Because normally I would never buy a sword and sorcery book, at least not sight unseen. I have a mental block when it comes to genre stories about quests and swords and paladins and magic users. You can give me a story about a hero in spandex attacking a giant monster, the same story with a hero with a laser pistol and a giant robot, and the same story with a dude with a sword and a dragon, and I will pick stories one and two almost every time. I’m the same when it comes to role playing games: Shadowrun and Call of Cthuhlu, yes; Dungeons & Dragons, no.
But I review comics, so I bought what I thought was a first issue, because frankly, I need to file copy almost every day, and hey: you never know. But while I was disappointed when I saw that it was actually a seventh issue, my spirits were lifted when I saw it was written by Jim Zub, the writer of Skullkickers, a sword-based adventure story that is a favorite outlier in my eyes due to the presence of a gun, and metric buttloads of solid humor.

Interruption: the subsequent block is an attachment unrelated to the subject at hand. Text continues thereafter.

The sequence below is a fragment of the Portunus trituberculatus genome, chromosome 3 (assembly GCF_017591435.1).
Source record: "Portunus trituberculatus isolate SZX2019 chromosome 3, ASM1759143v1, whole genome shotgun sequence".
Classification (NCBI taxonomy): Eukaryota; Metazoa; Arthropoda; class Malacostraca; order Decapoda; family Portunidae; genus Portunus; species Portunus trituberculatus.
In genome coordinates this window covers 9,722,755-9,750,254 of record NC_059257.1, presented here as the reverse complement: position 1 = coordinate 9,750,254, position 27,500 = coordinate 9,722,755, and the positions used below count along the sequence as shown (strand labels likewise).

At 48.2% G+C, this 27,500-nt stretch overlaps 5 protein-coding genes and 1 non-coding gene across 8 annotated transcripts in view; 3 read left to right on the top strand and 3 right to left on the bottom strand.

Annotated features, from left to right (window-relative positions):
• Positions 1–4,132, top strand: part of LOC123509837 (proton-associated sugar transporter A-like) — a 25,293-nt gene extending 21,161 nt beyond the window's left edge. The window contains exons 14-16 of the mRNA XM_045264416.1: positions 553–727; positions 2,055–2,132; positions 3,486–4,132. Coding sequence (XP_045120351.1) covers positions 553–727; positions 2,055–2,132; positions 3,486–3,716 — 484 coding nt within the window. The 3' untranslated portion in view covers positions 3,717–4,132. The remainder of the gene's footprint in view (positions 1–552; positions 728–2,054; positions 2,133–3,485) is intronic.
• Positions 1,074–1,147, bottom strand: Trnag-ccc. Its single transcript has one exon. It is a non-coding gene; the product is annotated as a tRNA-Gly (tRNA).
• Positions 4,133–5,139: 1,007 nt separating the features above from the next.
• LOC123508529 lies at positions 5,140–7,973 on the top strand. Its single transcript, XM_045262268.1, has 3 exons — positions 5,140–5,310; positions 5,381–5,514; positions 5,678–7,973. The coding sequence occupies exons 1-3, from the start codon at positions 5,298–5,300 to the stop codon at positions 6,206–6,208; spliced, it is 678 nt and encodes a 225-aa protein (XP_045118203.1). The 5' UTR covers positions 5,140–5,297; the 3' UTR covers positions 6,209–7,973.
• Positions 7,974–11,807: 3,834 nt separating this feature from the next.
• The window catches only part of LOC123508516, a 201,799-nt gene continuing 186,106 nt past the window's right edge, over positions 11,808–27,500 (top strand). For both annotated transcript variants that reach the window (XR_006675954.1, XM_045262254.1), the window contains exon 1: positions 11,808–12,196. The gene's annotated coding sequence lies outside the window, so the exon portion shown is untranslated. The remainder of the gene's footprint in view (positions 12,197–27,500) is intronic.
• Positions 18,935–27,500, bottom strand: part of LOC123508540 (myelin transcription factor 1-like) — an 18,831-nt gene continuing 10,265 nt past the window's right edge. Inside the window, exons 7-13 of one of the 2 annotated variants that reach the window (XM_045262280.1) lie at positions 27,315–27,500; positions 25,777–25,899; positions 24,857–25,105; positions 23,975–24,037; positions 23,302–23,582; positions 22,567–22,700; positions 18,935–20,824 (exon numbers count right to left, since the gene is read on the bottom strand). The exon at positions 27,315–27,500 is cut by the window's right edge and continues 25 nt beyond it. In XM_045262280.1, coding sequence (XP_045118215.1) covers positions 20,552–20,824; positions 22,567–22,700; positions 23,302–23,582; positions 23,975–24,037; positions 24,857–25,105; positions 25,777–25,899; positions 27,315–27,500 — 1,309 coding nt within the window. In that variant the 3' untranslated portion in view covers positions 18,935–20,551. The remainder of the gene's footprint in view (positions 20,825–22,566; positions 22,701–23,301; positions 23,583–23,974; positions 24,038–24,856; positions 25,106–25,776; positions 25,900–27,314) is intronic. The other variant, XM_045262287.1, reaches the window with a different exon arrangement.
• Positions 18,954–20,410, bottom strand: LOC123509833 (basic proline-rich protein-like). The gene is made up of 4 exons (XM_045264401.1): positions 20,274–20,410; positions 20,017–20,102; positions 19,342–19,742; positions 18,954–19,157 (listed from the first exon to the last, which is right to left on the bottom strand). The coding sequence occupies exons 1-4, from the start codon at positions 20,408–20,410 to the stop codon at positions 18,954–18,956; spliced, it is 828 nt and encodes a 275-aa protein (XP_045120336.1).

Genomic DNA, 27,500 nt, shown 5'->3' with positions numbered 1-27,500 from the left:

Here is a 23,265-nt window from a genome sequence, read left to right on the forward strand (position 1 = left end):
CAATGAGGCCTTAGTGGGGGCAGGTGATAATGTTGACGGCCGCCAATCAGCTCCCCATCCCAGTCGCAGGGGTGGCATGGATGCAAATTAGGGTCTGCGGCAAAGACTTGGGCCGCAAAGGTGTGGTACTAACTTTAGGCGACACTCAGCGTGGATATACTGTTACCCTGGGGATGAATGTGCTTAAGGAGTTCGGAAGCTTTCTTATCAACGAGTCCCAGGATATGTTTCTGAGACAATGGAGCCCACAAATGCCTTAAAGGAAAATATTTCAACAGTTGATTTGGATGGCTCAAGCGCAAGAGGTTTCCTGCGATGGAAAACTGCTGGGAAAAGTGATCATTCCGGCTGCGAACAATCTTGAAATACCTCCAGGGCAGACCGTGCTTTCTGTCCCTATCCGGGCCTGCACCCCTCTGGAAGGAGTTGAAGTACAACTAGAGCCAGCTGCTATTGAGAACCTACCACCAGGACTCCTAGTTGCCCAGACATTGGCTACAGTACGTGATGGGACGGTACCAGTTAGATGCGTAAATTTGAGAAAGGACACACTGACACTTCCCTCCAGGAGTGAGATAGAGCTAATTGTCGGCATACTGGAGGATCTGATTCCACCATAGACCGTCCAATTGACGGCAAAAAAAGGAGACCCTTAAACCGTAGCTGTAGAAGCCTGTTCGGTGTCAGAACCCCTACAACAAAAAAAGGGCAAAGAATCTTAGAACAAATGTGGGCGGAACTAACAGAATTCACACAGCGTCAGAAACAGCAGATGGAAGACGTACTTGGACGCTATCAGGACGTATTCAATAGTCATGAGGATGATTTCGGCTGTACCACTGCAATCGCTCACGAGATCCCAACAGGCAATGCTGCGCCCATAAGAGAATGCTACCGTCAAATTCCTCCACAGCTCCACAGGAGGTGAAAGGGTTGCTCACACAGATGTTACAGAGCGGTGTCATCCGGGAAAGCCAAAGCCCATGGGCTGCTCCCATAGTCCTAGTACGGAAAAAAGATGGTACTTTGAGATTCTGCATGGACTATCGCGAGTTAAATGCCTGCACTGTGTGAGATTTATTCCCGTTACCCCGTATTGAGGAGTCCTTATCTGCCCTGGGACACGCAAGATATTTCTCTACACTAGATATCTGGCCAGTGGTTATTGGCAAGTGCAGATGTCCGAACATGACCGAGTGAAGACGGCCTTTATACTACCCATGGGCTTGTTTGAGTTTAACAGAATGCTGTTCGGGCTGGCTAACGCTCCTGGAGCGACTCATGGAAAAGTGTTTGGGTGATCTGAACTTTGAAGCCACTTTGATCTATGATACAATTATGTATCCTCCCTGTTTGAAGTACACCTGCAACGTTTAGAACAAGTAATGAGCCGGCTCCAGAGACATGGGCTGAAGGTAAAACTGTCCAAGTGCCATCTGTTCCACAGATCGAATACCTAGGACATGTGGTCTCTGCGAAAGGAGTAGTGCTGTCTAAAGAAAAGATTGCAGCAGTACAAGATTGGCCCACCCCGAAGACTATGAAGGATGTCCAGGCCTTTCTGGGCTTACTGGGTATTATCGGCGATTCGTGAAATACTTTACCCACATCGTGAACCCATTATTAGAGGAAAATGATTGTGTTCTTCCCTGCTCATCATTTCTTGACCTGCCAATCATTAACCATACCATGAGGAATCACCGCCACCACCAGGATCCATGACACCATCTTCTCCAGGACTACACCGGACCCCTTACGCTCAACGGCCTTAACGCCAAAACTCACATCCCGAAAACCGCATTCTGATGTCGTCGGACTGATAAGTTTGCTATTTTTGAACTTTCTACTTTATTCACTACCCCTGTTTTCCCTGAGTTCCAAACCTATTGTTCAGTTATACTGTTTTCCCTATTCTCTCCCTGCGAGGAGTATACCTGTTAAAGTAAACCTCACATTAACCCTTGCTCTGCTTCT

Pathfinder #7, however, is no Skullkickers. It is a far more conventional D&D-style story, by which I mean it is very much like a game of Dungeons & Dragons. Zub gives us the well-balanced party of adventurers, cast as if by a demanding DM, with modern-style dialogue and some of the classic obstacles and antagonists of that game.
It is also a well-executed entry point for new readers, introducing a new adventure for the party, demonstrating internal conflict, and teasing one of the great battles one can find in a game of D&D.
You know, if you like that sort of thing.